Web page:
Ordinarily I would not have been so oppositional as a guest, or as bold and forthcoming as a young, visiting assistant professor. But I felt strongly that this policy, one that I understood was determined by George List (Dorson, who it was said didn't much like music anyway, simply enforced it), not only was hurtful to the folklore students interested in music, and of course to their career hopes; but it would also prevent a lot of good research from being done, and set back for years the study of American folk music. No other educational institution was so well positioned as the Folklore Institute to create a strong curriculum that would enable the most interested scholars, those most seriously committed, to research American folk music and obtain the doctorate with that specialty. (I should add that very few ethnomusicologists were interested in studying American folk music at the time; most were interested in exotic music and wished to travel to far countries.) Besides, things had happened fast to me while I was out there in Bloomington, in May and June of 1977. I could now speak to them from a position of security that was not simply intellectual, for my scholarship and teaching had just been independently validated. I suddenly had a research fellowship and, for as long as I wanted it, a guaranteed academic job. I had learned from the National Endowment for the Humanities that I'd won a year-long fellowship, and Tufts had just let me know that I was among the ten percent of their faculty that year who had been awarded tenure.
        I could have devoted the keynote address to this bit of history and personal drama--the topic was up to me--but because relations among folklore and ethnomusicology graduate students had greatly improved at the Folklore Institute during the past three decades, and this conference was proof of that, it would have been ancient history, sleeping dogs that should not be stirred, relevant only to those asking why it was that two generations of folklorists (my generation and the next) had not done as much research in United States folk music as one might have hoped, given the interest in the subject among the general public in the last half of the 20th century; or why it was that folklorists in the United States were so far behind their European counterparts in the study of their own folk music. And so I left these subjects, even though they have been on my mind for many years, for another time and place.
        But instead of exploring another facet of my argument concerning music and sustainability--authenticity--I decided to relate my interests in music and sustainability to the conference theme, which was “mediation,” broadly considered. One kind of media-ation relates to the information revolution and how people all over the world are increasingly surrounded by media representations of “the real thing,” or simulacra as Baudrillard put it. Besides, the folklorist and the ethnomusicologist are mediators in many ways. We mediate between our academic cultures and their people, on the one hand, and our subject cultures and their people when we do fieldwork. So, for example, I wrote an essay about mediation back in the early 1980s, discussing the navigation of roles, stances, and identities that the researcher (myself) assumes in doing fieldwork with religious groups, particularly when these groups were absolutist in their beliefs about the world. In my world, academics are relativists who “bracket” or suspend both belief and disbelief about such things as, for instance, whether God exists and whether one religious doctrine is true and another is false, while doing their research. Meanwhile we concentrate on ethnographic work: that is, trying to document and report accurately what it is that the people they are studying believe, the "native's point of view" as Malinowski famously put it nearly a hundred years ago. I added that it was ironic that one felt forced into this kind of objectivity when one does this kind of research without being a cultural insider or believer in the religious doctrine under study. On the other hand, many ethnomusicologists believe that participant-observation is usually a better path toward understanding than mere observation itself; except in cases like this where participation may be impossible. ("Role, Stance, and Identity in Fieldwork Among Folk Baptists and Pentecostals in the United States." American Music, Vol. 3 [1985]: 16-24.)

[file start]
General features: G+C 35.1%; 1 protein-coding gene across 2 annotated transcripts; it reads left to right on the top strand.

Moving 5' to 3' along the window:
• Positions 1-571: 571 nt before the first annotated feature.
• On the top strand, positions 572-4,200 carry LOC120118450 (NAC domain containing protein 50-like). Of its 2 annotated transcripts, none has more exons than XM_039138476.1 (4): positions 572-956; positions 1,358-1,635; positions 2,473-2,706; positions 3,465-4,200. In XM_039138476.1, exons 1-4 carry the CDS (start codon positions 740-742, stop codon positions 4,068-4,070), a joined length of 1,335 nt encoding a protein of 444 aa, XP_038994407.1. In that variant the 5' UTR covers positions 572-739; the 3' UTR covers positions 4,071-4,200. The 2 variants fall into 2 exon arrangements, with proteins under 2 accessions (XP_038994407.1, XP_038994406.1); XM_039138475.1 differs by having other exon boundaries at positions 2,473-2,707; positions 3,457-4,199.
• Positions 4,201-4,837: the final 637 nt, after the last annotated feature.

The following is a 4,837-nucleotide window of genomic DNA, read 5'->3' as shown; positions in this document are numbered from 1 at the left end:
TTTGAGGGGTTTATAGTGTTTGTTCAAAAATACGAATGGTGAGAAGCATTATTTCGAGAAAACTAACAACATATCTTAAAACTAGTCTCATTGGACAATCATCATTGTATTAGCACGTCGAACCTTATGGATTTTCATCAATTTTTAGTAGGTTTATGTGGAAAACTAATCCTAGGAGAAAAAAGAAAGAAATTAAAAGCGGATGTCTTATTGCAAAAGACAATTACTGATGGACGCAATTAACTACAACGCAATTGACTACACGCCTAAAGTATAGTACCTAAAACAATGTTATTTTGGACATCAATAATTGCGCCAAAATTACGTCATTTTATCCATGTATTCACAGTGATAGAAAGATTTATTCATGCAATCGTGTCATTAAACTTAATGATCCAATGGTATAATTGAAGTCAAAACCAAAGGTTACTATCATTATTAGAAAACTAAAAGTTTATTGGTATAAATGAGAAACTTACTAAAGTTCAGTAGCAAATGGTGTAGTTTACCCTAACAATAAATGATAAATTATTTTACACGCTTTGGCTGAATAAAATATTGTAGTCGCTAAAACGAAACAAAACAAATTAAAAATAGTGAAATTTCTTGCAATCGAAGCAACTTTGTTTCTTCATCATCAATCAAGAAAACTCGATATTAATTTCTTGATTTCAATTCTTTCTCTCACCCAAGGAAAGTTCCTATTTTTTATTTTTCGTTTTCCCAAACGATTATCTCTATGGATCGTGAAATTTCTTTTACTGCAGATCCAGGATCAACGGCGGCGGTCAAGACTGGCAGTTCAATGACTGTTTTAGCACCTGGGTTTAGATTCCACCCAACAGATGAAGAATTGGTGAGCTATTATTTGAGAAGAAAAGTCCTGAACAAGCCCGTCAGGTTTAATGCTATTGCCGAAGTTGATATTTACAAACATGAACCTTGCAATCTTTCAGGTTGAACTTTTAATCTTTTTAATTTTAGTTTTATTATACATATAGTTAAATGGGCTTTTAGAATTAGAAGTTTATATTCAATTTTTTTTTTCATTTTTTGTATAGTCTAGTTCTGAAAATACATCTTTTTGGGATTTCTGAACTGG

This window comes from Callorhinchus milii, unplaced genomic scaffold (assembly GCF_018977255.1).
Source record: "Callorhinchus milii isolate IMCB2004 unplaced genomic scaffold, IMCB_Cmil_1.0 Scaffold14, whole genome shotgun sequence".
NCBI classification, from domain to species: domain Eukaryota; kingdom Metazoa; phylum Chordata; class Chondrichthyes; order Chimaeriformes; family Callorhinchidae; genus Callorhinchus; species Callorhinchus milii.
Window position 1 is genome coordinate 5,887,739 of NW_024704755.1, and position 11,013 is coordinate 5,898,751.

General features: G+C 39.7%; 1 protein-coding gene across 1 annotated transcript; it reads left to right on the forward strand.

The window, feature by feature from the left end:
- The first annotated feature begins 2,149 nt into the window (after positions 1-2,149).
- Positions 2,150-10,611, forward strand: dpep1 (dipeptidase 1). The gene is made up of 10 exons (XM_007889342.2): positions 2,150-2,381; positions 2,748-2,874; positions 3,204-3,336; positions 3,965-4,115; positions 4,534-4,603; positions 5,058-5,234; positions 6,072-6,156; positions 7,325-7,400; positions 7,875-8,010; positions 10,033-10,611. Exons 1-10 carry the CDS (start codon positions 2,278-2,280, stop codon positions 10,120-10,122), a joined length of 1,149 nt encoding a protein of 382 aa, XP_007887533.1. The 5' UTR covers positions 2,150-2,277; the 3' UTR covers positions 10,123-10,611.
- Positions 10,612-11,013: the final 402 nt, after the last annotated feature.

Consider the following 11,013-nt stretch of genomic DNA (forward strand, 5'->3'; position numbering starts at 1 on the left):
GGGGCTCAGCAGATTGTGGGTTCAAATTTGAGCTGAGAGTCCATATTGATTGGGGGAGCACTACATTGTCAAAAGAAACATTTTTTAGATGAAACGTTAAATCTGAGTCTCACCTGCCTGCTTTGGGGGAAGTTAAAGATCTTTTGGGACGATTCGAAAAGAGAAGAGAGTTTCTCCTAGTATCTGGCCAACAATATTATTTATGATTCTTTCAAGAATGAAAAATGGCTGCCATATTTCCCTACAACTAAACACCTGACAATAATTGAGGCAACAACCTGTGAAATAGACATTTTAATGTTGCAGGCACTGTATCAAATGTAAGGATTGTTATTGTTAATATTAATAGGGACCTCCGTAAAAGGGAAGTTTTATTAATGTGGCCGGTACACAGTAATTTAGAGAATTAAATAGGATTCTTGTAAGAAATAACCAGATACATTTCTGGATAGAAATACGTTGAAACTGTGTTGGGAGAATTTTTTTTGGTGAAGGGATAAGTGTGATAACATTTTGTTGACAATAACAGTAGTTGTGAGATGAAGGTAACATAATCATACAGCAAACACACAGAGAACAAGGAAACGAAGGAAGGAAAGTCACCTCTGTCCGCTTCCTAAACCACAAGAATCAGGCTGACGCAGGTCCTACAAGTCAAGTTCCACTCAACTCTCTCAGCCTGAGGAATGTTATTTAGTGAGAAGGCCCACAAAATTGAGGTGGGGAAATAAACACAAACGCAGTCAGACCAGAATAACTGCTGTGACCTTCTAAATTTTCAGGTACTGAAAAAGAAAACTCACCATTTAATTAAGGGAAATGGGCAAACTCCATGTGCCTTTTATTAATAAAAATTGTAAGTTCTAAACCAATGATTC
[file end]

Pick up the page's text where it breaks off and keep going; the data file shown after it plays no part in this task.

I chose to speak about a different kind of mediation: a musical instrument as a mediator, in three different ways; and the instrument I chose was one of several which I have played for more than thirty years: the banjo. I spoke about the banjo as a social and cultural mediator; as a taxonomic mediator; and as a performance mediator in terms of its role in the old-time string band. Particularly in its role in the old-time string band, the banjo encourages the kind of creative improvisation that both sustains the the people who make music (makes it continually challenging and interesting) and also in so doing sustains (conserves) the music, gives it a future as well as a present.